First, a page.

England’s casinos have been dealt a busted flush by the government’s eleventh hour decision to reverse an order to let them reopen for business.
The industry now faces further negative financial impact–and the possibility of thousands of job losses–because of the last minute U-turn, gambling business leaders have warned.
Shuttered since March 23 because of the Covid-19 pandemic, casinos were scheduled to open their doors for business on August 1.
But, following a spike in virus cases in the north of England, the decision to allow them to reopen has now been delayed “by at least a fortnight”.
Michael Dugher, CEO of the Betting and Gaming Council (BGC), has expressed his “utter dismay” at the decision and slammed the about-turn as “inconsistent” and “nonsensical”.
And thousands of jobs in the casino betting industry are now “at risk”, he warned.
“The government are swinging a wrecking ball right through the middle of our industry and large scale job losses, which ought to be unnecessary and avoidable, now look inevitable unless ministers act fast,” said Dugher.
Posting on his twitter feed, the BGC supremo stormed:
“There is no evidence that casinos are ‘higher risk’ venues + what happened to the Govt’s local lockdown strategy? Why should a casino business remain closed in Bristol in the south west where Covid is low, because there’s a spike in Greater Manchester? Big threat to jobs.”
Casino operators had been working around the clock to prepare for the reopening under “new normal” guidelines – as implemented elsewhere in the world’s casinos, notably Las Vegas and Macau.
Perspex screens, sanitisation equipment, so-called track and trace systems, social distancing measures and hygiene protocols, all were being perfected and set to be applied on casino floors to ensure a safe gaming environment for punters and staff.
Around £6m (US$7.9m) has already been spent preparing for reopening on training, security and food and beverage.
It is estimated that every week of closure costs the casino industry around £5m (US$6.51m).
The sector employs over 14,000 people directly and supports another 4,000 associated UK jobs. In 2019 it paid more than £5.7m (US$7.42m) in tax per week.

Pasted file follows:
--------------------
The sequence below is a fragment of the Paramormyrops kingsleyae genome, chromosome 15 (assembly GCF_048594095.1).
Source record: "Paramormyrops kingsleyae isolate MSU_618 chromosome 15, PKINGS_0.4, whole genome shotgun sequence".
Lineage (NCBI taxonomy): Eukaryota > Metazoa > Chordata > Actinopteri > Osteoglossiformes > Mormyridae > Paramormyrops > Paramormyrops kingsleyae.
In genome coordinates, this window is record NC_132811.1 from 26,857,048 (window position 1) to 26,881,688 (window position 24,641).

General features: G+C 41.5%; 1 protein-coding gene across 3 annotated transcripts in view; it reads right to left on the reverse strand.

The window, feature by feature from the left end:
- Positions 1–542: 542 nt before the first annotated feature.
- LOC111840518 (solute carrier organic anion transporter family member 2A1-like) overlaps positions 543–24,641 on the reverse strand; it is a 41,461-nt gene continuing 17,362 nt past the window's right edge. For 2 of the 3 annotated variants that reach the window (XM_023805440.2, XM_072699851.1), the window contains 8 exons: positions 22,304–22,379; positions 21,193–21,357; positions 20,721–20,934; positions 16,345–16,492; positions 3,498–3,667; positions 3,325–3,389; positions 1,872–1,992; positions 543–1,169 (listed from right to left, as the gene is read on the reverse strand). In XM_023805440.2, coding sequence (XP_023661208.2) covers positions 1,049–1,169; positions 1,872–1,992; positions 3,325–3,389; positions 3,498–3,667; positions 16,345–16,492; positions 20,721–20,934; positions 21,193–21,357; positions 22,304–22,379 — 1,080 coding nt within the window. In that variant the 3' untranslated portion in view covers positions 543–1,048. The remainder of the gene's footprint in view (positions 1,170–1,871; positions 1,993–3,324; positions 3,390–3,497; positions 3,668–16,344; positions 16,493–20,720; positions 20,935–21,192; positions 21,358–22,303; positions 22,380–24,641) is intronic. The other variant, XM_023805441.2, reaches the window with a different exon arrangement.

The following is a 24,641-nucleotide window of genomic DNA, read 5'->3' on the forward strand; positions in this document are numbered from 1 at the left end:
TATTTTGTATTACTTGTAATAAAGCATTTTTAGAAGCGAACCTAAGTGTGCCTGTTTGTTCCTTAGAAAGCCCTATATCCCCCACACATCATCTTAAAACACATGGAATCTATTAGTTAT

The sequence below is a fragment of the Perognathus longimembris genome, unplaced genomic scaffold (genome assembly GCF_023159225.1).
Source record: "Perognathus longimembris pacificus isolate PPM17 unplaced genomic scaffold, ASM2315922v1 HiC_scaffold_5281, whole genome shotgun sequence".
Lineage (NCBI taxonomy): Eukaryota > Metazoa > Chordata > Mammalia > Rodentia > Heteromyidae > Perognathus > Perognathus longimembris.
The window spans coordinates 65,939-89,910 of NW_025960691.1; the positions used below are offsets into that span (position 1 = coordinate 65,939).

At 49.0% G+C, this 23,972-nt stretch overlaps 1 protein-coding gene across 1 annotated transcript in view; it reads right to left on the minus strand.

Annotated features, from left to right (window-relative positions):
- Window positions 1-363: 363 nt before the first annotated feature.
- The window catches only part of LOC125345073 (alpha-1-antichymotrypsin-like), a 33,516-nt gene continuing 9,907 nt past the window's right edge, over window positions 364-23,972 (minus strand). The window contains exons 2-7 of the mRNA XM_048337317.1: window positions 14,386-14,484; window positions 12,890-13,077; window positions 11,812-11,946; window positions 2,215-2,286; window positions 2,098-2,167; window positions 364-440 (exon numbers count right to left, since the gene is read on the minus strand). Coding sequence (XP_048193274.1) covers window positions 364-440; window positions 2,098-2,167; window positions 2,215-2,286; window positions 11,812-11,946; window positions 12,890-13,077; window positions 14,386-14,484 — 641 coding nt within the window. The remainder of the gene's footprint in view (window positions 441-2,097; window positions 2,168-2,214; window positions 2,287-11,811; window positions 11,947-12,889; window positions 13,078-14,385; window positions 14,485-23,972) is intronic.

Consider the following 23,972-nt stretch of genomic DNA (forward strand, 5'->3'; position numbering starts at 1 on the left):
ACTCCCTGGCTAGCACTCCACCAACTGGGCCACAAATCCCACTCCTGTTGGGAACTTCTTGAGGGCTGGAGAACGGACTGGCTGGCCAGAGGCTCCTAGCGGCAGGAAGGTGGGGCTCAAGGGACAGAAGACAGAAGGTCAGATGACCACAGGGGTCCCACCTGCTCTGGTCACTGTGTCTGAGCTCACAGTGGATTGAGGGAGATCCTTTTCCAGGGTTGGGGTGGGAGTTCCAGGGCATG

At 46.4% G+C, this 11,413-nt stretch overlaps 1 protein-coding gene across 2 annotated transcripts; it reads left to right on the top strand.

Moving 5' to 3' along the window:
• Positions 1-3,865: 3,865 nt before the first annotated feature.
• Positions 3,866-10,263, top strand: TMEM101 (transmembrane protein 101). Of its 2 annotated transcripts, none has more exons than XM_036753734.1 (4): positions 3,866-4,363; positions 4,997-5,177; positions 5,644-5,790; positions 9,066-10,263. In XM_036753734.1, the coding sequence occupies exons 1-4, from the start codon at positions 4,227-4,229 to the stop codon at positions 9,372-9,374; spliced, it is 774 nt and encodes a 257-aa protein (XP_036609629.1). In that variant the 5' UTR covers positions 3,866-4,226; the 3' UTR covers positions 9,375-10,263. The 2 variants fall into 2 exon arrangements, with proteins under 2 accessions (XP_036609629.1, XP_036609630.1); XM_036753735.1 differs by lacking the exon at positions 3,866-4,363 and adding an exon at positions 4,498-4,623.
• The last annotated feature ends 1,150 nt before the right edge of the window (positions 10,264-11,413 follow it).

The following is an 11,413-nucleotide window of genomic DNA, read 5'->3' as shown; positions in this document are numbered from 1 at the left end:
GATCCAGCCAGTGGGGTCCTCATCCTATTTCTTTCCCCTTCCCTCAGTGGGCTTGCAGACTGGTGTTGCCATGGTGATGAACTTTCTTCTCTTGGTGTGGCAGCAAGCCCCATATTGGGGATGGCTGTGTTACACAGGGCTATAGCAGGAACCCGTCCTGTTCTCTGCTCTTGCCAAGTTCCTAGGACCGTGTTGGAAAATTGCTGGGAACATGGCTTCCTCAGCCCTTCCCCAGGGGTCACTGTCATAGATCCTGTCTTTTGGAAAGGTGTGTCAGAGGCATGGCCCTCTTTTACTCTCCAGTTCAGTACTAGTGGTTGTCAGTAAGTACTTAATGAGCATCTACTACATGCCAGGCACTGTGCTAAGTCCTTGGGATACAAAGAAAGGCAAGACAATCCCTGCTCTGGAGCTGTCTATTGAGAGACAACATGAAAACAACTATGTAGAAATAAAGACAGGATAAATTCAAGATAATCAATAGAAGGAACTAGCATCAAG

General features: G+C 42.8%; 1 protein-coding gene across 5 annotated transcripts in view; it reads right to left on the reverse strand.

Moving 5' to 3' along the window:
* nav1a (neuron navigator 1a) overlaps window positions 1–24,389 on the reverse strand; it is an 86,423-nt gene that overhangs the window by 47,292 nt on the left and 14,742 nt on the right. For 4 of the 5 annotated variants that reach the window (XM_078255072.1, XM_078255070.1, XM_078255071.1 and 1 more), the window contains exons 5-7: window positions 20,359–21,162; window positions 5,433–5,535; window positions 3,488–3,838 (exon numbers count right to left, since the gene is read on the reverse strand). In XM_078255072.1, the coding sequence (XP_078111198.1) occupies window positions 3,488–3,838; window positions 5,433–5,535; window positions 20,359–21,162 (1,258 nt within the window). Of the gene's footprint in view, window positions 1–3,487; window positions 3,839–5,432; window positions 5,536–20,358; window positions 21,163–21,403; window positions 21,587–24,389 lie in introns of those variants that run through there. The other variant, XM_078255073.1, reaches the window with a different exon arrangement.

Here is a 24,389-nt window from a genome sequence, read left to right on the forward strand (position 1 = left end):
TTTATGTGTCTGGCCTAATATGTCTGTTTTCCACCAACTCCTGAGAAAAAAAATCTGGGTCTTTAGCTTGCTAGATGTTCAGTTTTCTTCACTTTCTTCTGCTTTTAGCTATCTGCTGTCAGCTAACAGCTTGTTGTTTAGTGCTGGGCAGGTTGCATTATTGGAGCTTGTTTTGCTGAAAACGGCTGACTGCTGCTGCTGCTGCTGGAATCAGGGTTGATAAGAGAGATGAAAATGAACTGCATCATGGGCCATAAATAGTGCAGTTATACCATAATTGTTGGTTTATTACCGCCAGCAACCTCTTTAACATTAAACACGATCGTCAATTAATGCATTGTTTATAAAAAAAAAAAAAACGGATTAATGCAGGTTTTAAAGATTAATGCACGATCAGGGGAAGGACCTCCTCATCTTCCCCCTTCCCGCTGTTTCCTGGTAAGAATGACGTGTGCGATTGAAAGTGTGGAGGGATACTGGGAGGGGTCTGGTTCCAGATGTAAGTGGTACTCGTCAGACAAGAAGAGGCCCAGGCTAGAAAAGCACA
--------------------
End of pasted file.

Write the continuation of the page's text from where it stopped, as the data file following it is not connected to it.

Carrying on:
Dugher has now written to British Chancellor Rishi Sunak and outlined his concerns about the delay.
His fears were supported by a number of land-based casino operators, among them Genting Casino and the Rank Group.
A spokesperson for Genting said it needs to make “heart breaking decisions” about the future of its business and warned that job losses may now be “simply unavoidable”.
Rank Group, which employs 4,600 people in its Grosvenor Casino business, said it also faces tough decisions in the coming weeks unless the government provides assurances on reopening.
The group urged Chancellor Sunak to consider extending employment furlough support.
Dugher said: “The Job Retention Scheme has helped but our members will now be forced to pay National Insurance and pension contributions on top of salaries in August while they remain closed.
“As furlough payments are phased out, there will be no flexibility for casinos to adapt to the new working and leisure environment and I now fear that many thousands of jobs could be lost.”
Other gambling venues such as betting shops and bingo halls were allowed to reopen for business on June 15 and July 4, respectively.
However, with the reintroduction of stricter lockdown measures in the north of England, the government now say it’s necessary to “squeeze the brake pedal” on opening up other parts of the country too.
The strategy for dealing with Covid-19 appears to be “in disarray”, added Dugher.
“We were told that the strategy was to move to regional and local lockdowns… (And) that new restrictions are supposed to be focused on households not mixing – not on closing businesses.
“This latest fiasco represents a huge blow to the casino industry which will now have remained closed for nearly five months.
“Casinos are a fundamental part of our leisure, hospitality, entertainment and tourism industry.”
In response, the government’s chief medical officer Chris Whitty has argued that the country has “probably reached or neared the limits of what we can do in terms of opening up society” in the current Covid-19 climate.